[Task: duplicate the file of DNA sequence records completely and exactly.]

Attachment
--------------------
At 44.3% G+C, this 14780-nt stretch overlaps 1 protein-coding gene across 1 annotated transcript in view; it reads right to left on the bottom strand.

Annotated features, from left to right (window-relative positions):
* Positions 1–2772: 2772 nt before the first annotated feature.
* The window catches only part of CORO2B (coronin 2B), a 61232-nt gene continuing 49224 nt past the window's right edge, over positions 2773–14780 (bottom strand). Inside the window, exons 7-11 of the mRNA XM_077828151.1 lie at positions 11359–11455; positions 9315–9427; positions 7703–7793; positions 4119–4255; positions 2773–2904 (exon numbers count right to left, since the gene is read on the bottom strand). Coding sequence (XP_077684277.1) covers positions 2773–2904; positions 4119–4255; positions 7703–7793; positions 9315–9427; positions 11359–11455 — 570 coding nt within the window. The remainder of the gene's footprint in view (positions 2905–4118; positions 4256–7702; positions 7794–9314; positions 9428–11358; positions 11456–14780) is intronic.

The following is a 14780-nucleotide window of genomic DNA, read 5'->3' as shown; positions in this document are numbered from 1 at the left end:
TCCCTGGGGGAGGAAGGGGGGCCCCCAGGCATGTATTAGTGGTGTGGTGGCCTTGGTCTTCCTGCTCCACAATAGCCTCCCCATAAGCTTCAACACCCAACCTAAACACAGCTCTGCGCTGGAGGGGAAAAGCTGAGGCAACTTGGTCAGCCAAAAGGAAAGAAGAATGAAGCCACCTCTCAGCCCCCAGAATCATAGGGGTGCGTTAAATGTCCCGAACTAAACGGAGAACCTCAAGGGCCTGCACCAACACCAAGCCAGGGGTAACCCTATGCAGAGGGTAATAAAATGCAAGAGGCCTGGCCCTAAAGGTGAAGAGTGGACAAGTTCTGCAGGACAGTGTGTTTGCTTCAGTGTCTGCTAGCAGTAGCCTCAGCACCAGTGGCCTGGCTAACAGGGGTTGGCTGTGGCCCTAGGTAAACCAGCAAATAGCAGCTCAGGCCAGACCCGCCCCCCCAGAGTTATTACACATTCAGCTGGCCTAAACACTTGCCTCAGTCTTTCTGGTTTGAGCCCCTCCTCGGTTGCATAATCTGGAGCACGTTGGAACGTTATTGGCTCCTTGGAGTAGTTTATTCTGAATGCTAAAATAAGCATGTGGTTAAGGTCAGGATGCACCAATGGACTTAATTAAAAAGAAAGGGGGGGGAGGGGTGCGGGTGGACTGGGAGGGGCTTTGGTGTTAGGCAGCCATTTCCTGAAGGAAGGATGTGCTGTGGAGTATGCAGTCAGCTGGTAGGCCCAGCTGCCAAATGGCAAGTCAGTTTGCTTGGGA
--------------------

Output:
At 44.3% G+C, this 14780-nt stretch overlaps 1 protein-coding gene across 1 annotated transcript in view; it reads right to left on the bottom strand.

Annotated features, from left to right (window-relative positions):
* Positions 1–2772: 2772 nt before the first annotated feature.
* The window catches only part of CORO2B (coronin 2B), a 61232-nt gene continuing 49224 nt past the window's right edge, over positions 2773–14780 (bottom strand). Inside the window, exons 7-11 of the mRNA XM_077828151.1 lie at positions 11359–11455; positions 9315–9427; positions 7703–7793; positions 4119–4255; positions 2773–2904 (exon numbers count right to left, since the gene is read on the bottom strand). Coding sequence (XP_077684277.1) covers positions 2773–2904; positions 4119–4255; positions 7703–7793; positions 9315–9427; positions 11359–11455 — 570 coding nt within the window. The remainder of the gene's footprint in view (positions 2905–4118; positions 4256–7702; positions 7794–9314; positions 9428–11358; positions 11456–14780) is intronic.

The following is a 14780-nucleotide window of genomic DNA, read 5'->3' as shown; positions in this document are numbered from 1 at the left end:
TCCCTGGGGGAGGAAGGGGGGCCCCCAGGCATGTATTAGTGGTGTGGTGGCCTTGGTCTTCCTGCTCCACAATAGCCTCCCCATAAGCTTCAACACCCAACCTAAACACAGCTCTGCGCTGGAGGGGAAAAGCTGAGGCAACTTGGTCAGCCAAAAGGAAAGAAGAATGAAGCCACCTCTCAGCCCCCAGAATCATAGGGGTGCGTTAAATGTCCCGAACTAAACGGAGAACCTCAAGGGCCTGCACCAACACCAAGCCAGGGGTAACCCTATGCAGAGGGTAATAAAATGCAAGAGGCCTGGCCCTAAAGGTGAAGAGTGGACAAGTTCTGCAGGACAGTGTGTTTGCTTCAGTGTCTGCTAGCAGTAGCCTCAGCACCAGTGGCCTGGCTAACAGGGGTTGGCTGTGGCCCTAGGTAAACCAGCAAATAGCAGCTCAGGCCAGACCCGCCCCCCCAGAGTTATTACACATTCAGCTGGCCTAAACACTTGCCTCAGTCTTTCTGGTTTGAGCCCCTCCTCGGTTGCATAATCTGGAGCACGTTGGAACGTTATTGGCTCCTTGGAGTAGTTTATTCTGAATGCTAAAATAAGCATGTGGTTAAGGTCAGGATGCACCAATGGACTTAATTAAAAAGAAAGGGGGGGGAGGGGTGCGGGTGGACTGGGAGGGGCTTTGGTGTTAGGCAGCCATTTCCTGAAGGAAGGATGTGCTGTGGAGTATGCAGTCAGCTGGTAGGCCCAGCTGCCAAATGGCAAGTCAGTTTGCTTGGGA